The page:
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Nolan's Newsstand
Tampa, Florida
My personal headlines and those of the crazed fan communtiy!
All the sick news I'm quick to print! A newsletter and magazine in one                            Publisher and Editor, Nolan B. Canova
Vol. 1, No. 8            This edition is for May 8--14, 2000
Hello, everyone, this is Nolan. The last day of this issue's date is Mother's Day. My regular readers will remember I dedicated the Easter issue to Mrs. Ann van Sickle, who I described as one of my "surrogate" mothers. My own mother died 27 years ago.
 Well, I'd like to dedicate this Mother's Day issue to the memory of my mom, who never really found what she was looking for and died young, aged 41. I also want very much to simultaneously dedicate this issue to the first "surrogate" mom I had in adult life who made holidays bearable: Mrs. Barbara Castellano. She is frequently mentioned in our histories (as is her husband, Corey's father, Leo) as a generous and giving person without whose..er..cooperation...our band may not have ever gotten off the ground!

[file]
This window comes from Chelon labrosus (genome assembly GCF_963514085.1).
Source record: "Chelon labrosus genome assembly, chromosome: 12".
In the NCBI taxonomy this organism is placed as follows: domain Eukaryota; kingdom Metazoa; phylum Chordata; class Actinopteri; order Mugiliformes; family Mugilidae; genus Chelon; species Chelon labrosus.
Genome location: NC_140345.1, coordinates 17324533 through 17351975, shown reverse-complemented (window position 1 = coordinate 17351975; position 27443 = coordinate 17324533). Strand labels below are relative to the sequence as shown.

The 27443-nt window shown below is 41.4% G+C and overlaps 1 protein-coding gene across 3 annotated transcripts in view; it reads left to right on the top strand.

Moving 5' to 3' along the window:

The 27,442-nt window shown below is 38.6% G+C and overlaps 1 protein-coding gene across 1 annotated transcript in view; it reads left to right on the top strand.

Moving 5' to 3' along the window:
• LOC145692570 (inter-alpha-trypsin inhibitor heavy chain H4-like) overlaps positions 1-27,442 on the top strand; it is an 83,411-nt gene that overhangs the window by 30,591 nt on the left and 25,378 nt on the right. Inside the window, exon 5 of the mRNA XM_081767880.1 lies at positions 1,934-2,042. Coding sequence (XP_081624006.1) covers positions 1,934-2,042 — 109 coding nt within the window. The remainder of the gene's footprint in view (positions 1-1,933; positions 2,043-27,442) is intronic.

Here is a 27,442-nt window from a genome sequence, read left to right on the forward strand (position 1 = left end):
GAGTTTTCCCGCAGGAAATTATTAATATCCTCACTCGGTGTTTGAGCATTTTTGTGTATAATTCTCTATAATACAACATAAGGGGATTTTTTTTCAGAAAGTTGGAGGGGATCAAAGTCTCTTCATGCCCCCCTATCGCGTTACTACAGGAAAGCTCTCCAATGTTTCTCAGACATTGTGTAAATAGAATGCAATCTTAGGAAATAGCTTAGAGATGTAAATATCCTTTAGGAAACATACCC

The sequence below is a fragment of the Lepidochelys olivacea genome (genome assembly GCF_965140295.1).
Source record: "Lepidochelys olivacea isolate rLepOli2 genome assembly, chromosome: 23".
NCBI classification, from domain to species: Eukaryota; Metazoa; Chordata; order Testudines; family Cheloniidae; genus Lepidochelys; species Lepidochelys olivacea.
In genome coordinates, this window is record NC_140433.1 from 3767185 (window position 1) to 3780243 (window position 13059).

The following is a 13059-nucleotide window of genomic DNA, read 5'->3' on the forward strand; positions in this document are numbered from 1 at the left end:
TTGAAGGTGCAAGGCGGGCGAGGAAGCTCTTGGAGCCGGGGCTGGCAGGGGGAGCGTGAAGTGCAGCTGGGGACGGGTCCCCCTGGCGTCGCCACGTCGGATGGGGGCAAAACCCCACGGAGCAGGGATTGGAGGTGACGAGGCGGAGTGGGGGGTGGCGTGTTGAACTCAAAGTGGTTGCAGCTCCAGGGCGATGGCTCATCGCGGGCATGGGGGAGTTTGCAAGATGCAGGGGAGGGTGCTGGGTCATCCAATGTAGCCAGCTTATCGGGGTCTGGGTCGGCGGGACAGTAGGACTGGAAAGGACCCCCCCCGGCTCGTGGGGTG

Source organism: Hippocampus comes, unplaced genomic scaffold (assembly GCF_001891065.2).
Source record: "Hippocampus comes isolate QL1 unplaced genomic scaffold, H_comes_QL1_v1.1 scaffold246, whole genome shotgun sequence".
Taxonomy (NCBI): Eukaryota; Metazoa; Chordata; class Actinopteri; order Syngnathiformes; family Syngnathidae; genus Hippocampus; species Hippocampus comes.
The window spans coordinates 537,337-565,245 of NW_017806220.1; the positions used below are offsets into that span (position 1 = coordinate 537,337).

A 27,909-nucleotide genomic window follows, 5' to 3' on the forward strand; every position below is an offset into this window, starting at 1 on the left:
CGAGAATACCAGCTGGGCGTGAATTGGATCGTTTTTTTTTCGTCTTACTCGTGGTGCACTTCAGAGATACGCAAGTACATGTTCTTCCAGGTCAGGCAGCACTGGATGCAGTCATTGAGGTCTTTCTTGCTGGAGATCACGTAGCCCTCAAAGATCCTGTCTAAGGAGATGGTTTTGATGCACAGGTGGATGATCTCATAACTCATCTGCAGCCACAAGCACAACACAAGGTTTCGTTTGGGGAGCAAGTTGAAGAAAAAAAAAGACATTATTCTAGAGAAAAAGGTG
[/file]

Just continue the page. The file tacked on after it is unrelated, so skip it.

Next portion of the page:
"The World of Nolan" goes before cameras
TV's "Jason and the Argonauts" no substitute for 1963 stop-motion version
  I wasn't even going to fool with this 4-hours-over-2-nights TV-movie, so I let Sunday's (5-7-00) opening 2-hour block go by. Then a friend of mine, Steve, actually drove to my job to tell me how great it was and the effects were unbelievable and I gotta watch the rest of it, if for no other reason than to give it a semblance of a review for this column.  Well, it was a semblance of a movie, so that part turned out to be easy.
  I can't comment on the first 2 hours, of course, so I have to assume what I saw Monday was representative. Here goes...